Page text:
The term 'psychological therapy' refers to a range of interventions to help people understand and make changes to their thinking, behaviour and relationships to relieve distress and to improve their functioning, well-being and quality of life. The most common psychological therapy modalities include cognitive behavioural therapy (CBT), psychodynamic psychotherapy, interpersonal therapy, arts therapies (including art, music and drama therapy), counselling, and family and couple therapy.
Psychological therapies are recognised as effective treatments for a wide range of mental health needs, with an increasing evidence base demonstrating the effectiveness and economic benefits of psychological interventions. The National Institute for Health and Clinical Excellence (NICE) recommends that psychological therapies be made available on the NHS as first-line interventions for a number of conditions.
Delivery of psychological therapies in the NHS may involve several different groups of staff, including clinical psychologists, nurse practitioners, psychotherapists and counsellors. In addition to staff directly employed by the NHS, psychological therapy may also be provided by therapists working for private, independent or voluntary sector organisations.
Staff may join the psychological therapies workforce from a range of different occupations and training routes. Some enter from specific training within the NHS, such as clinical psychology. Others may be trained in core professions such as nursing or psychiatry and then develop specific competencies in psychological therapy. Others may train directly in counselling or psychological therapies, often completely outside the NHS.
A number of economic and social factors may be increasing demand for psychological therapies:
The current economic climate, including unemployment, personal debt, home repossessions, offending and family breakdown may lead to a rise in mental health need. A survey for the mental health charity Mind (2010b) Workers turn to anti-depressants as recession takes its toll, found that since the last recession, one in ten workers sought support from their doctors and 7 per cent started taking antidepressants for stress. Additionally, their mental health needs were directly caused by the effects of the recession on their workplace. The findings, which launched Mind’s campaign Taking Care of Business, coincided with Government statistics showing the biggest rise in antidepressant prescriptions ever, with a record 39.1 million issued in 2009, up from 35.9 million in 20086.
Demographic changes – including the ageing population and the increasing longevity of those with long-term conditions and complex needs – may also increase demand for psychological therapies. According to the Office for National Statistics (ONS, 2010a), the population in England is estimated to increase from approximately 52.7 million in 2011 to 60.8 million in 2031, an increase of approximately 15 per cent. The ONS estimates that the number of people aged 65 and over is likely to increase from approximately 8.8 million in 2011 to 13.2 million in 2013, an increase of approximately 51 per cent. Traditionally, those aged 65 and over have been low users of psychological therapy services, despite evidence supporting their effectiveness. One of the objectives in Talking therapies: a four-year plan of action is to ensure appropriate access to psychological therapy for people over 65 to address the current significant under-representation of those in this age group in IAPT services.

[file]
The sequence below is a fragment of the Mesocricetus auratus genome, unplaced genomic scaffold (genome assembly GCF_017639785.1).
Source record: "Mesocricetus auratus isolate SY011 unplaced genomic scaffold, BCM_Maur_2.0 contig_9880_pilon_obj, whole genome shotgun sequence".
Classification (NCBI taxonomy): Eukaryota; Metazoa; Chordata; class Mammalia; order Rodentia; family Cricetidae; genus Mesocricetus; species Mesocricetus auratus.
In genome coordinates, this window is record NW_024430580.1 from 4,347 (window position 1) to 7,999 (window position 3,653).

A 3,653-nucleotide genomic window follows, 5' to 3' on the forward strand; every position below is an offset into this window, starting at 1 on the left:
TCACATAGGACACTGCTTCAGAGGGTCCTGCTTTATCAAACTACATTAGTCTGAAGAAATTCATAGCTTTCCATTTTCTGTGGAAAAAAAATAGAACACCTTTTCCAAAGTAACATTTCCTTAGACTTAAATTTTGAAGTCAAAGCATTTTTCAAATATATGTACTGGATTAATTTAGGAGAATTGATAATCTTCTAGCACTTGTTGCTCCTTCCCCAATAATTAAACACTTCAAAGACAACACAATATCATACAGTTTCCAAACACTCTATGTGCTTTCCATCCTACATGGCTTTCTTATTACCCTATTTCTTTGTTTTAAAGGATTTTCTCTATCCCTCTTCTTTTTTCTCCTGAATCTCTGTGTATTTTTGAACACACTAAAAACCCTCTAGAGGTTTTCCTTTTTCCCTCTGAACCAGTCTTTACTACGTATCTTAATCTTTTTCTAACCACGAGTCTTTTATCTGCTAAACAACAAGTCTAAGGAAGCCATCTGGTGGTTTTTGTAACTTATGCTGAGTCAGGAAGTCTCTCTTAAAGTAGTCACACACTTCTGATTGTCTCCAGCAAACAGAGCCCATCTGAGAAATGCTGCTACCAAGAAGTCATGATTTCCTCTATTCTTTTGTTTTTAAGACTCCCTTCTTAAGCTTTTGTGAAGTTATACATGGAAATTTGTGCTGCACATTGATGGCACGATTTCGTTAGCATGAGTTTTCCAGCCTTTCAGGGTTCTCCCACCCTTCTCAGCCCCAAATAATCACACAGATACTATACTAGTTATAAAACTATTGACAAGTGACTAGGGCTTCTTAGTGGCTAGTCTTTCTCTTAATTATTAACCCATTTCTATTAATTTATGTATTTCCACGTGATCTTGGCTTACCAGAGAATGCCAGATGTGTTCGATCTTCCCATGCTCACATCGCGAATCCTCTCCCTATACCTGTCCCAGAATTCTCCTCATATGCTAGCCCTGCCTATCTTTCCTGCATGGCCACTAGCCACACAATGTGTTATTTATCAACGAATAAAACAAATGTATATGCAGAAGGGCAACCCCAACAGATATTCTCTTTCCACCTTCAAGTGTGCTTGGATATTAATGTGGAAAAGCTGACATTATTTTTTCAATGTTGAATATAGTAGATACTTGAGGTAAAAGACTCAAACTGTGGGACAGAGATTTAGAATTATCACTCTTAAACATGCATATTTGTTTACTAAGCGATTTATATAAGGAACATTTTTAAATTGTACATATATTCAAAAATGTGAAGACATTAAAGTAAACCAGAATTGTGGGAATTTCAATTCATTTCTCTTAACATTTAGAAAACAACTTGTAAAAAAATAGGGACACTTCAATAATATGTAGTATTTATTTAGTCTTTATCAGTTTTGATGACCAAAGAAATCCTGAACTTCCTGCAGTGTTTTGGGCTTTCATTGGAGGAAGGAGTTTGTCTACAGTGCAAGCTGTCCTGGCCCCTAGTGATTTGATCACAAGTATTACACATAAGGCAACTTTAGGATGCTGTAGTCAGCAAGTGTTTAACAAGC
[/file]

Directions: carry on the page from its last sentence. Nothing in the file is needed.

Changing public attitudes and behaviour towards mental health, supported by campaigns such as Time to Change, and a reduction in the stigma associated with mental health issues could lead to people becoming more willing to seek help and access the services they need.
Access to work policies are increasingly being promoted. The aim is to improve social and economic participation by tackling unemployment, by encouraging and providing access to services, including psychological therapy, for those with mental health issues to assist them to gain employment or return to work.
The potential of innovation and information technology to transform mental health services – for example through the increasing exploration of online solutions and e-therapy – may also increase demand for psychological therapies.
Trauma and abuse are becoming recognised as a major cause of a range of mental health problems, including psychosis, depression, self-harm, substance misuse, eating disorder. It may complicate recovery so that those people with long term mental health problems, those who have longest hospital stays, are more risk, have more interpersonal problems, may have more severe trauma. National inquiries, e.g. Rotherham, are making it clear that statutory services need to be able to respond to survivors. One of their needs may be for psychological therapy.
Real Life Experience
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